Castles of Sand: Here Today, Gone Tomorrow
Posted by RV Raman
This article was published in tehelka.com’s ‘Personal Histories’ column with a different title in their 27 Sep 2014 issue .
It happened almost overnight. A company that had been built brick-by-brick over 90 long years, a firm that employed 85,000 people in over 80 countries, collapsed in a few short weeks due to the actions of one man. Just one man’s greed for higher annual bonuses destroyed a veritable institution in the world of accounting and consulting. Arthur Andersen.
It was a bolt from the blue for us in India. The unthinkable had happened. We had an acute sense of history being made, and being a part of that history. Only, it was the wrong kind of history. All of a sudden, tens of thousands of careers were at stake. Bright young people who had trusted their future to us were left in the lurch. Though the Indian arm was considerably smaller than some others, we nevertheless were a microcosm of what was happening worldwide.
In our midst were some who had married recently, and others who were expecting little ones. There were those who had taken large loans for buying flats. Among the older colleagues were some who had leveraged themselves to educate their children abroad. Across the board, people were desperately dependent on their pay cheques. If Andersen ceased to be, where would they go at this terrible time? In the wake of the 9/11 attacks, the job market was at a nadir.
All this had come to pass because of one selfish man sitting in some office somewhere on the other side of the planet. While India was at last beginning to enjoy the fruits of globalisation, we had the dubious privilege of experiencing the perils of it — first-hand.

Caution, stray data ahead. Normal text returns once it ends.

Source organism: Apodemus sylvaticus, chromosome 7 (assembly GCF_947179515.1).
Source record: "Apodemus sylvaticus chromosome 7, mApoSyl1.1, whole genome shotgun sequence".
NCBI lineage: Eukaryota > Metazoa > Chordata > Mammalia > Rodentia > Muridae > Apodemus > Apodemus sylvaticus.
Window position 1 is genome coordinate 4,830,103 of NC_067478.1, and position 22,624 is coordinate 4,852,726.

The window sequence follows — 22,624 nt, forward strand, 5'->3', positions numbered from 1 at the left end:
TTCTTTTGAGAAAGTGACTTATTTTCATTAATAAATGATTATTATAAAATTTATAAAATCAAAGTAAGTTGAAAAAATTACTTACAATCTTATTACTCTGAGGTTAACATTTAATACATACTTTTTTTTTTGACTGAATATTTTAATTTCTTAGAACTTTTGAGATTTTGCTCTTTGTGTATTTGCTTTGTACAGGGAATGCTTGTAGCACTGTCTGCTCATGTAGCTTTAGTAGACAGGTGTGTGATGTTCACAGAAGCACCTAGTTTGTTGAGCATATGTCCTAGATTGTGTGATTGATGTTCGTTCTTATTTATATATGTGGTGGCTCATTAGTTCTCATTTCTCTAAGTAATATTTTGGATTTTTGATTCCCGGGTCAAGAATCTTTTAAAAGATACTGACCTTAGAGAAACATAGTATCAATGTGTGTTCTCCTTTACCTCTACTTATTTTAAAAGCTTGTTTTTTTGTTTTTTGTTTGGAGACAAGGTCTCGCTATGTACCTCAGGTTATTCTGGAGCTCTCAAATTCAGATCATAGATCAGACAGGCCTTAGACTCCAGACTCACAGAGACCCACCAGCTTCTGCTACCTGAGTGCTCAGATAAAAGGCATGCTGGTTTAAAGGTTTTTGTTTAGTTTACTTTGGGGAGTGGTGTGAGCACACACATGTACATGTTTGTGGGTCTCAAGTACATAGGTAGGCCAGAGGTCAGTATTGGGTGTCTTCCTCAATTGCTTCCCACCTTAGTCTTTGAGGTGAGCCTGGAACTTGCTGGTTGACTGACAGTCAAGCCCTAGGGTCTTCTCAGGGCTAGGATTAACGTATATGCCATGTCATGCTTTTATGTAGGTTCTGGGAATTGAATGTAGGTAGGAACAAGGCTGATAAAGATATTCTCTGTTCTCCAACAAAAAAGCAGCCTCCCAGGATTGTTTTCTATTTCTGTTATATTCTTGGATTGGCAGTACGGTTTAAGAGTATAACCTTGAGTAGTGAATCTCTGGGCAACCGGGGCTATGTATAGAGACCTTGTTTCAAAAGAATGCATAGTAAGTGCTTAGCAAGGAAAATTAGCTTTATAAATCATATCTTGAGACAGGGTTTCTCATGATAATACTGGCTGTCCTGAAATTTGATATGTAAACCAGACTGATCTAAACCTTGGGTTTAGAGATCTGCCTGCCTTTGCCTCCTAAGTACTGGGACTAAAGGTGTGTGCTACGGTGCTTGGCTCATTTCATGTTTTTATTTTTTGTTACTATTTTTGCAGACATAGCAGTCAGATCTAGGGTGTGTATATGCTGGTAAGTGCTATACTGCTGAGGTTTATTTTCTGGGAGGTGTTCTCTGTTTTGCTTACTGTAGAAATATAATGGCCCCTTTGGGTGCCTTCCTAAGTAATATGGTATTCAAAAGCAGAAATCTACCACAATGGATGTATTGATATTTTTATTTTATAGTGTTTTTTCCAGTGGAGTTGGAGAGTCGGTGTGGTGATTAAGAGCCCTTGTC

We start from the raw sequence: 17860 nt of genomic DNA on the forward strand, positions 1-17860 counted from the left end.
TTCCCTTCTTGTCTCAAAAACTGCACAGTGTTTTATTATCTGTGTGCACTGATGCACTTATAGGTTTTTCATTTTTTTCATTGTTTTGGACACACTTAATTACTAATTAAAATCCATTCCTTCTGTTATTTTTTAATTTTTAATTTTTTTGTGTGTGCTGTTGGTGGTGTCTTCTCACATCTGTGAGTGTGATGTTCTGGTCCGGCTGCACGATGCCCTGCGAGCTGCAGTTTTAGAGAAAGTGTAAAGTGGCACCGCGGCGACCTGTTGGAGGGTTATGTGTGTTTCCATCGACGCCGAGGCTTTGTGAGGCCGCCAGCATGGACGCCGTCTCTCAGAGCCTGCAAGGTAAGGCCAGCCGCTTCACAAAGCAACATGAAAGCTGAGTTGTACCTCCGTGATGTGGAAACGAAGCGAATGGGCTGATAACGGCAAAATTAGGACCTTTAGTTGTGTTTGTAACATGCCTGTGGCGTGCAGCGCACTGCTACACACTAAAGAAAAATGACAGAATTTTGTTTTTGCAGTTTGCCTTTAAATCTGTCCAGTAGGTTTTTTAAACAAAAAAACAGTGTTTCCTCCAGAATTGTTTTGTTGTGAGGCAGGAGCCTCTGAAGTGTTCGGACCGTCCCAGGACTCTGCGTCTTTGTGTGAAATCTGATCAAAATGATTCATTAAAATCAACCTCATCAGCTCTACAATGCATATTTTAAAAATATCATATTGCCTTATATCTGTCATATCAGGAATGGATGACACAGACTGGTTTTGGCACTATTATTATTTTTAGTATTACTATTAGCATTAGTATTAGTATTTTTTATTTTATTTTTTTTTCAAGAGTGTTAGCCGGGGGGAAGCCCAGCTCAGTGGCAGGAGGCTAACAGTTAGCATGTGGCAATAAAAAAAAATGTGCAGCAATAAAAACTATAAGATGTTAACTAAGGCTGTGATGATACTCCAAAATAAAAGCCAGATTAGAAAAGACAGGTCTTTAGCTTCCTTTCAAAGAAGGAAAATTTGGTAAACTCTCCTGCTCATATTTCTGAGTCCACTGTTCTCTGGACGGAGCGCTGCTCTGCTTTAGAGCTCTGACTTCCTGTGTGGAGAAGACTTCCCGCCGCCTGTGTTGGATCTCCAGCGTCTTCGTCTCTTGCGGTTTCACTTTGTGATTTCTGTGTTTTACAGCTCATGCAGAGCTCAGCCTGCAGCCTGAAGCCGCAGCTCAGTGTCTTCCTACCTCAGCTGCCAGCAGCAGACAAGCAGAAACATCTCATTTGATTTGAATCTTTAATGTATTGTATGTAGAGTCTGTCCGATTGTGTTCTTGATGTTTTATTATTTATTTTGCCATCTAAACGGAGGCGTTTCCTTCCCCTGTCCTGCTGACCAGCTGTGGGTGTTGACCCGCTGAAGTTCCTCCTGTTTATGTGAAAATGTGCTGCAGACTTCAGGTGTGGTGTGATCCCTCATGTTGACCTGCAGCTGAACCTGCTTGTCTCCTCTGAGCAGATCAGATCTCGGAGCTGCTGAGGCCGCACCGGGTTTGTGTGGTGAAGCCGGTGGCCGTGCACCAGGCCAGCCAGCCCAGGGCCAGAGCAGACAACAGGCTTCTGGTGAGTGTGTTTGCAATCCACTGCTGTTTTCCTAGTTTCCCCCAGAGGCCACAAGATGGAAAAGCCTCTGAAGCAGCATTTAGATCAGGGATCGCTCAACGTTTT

The first decade of the new millennium was a terrible one for us. The 9/11 bombing was followed by Andersen’s collapse. As if that were not enough, along came the sub-prime crisis. These three calamities had two threads in common.
First, all three were results of warped minds and dark emotions — be it greed, anger or plain vindictiveness. Second, none of them had anything to do with India, but their impact was felt by us in full measure. Globalisation had truly arrived.
The aftermath was traumatic. The most difficult thing I have had to do in my three decades in the corporate world was to look a colleague in the eye and tell him that he no longer had a job. Knowing fully well that he and his wife were expecting a child in two months, and she had just quit her job in anticipation of the bundle of joy.
Difficult times also bring out the worst in some people. Accusations and barbs began flying indiscriminately. From melodramatic whispers like ‘he is snatching food from my son’s lips’ to more unmentionable ones.
But alongside them were others who showed their true worth during crisis. They worked doubly hard, and took voluntary pay cuts so that some of their colleagues could keep their jobs. Among them were senior people who took such deep cuts that they took home less than their juniors did.
When the dust finally settled and each of us found new equilibriums in life, some of us found that our perspectives had changed. We were now acutely aware of innumerable factors far outside our control that could wreak havoc on our personal and professional lives. We couldn’t avoid them, and we could do nothing to combat them.
The greed of Wall Street could lay low innocent victims in Chennai. Men like Bin Laden could destroy the lives of nameless folk in Hyderabad and Pune. Events on the other side of the planet could bring things crashing down in India. There was only one defence — to be prepared for the unexpected.
The lesson I take away is that in our new interconnected world where unseen strangers can yank the carpet from under our feet, our best allies are prudence and humility.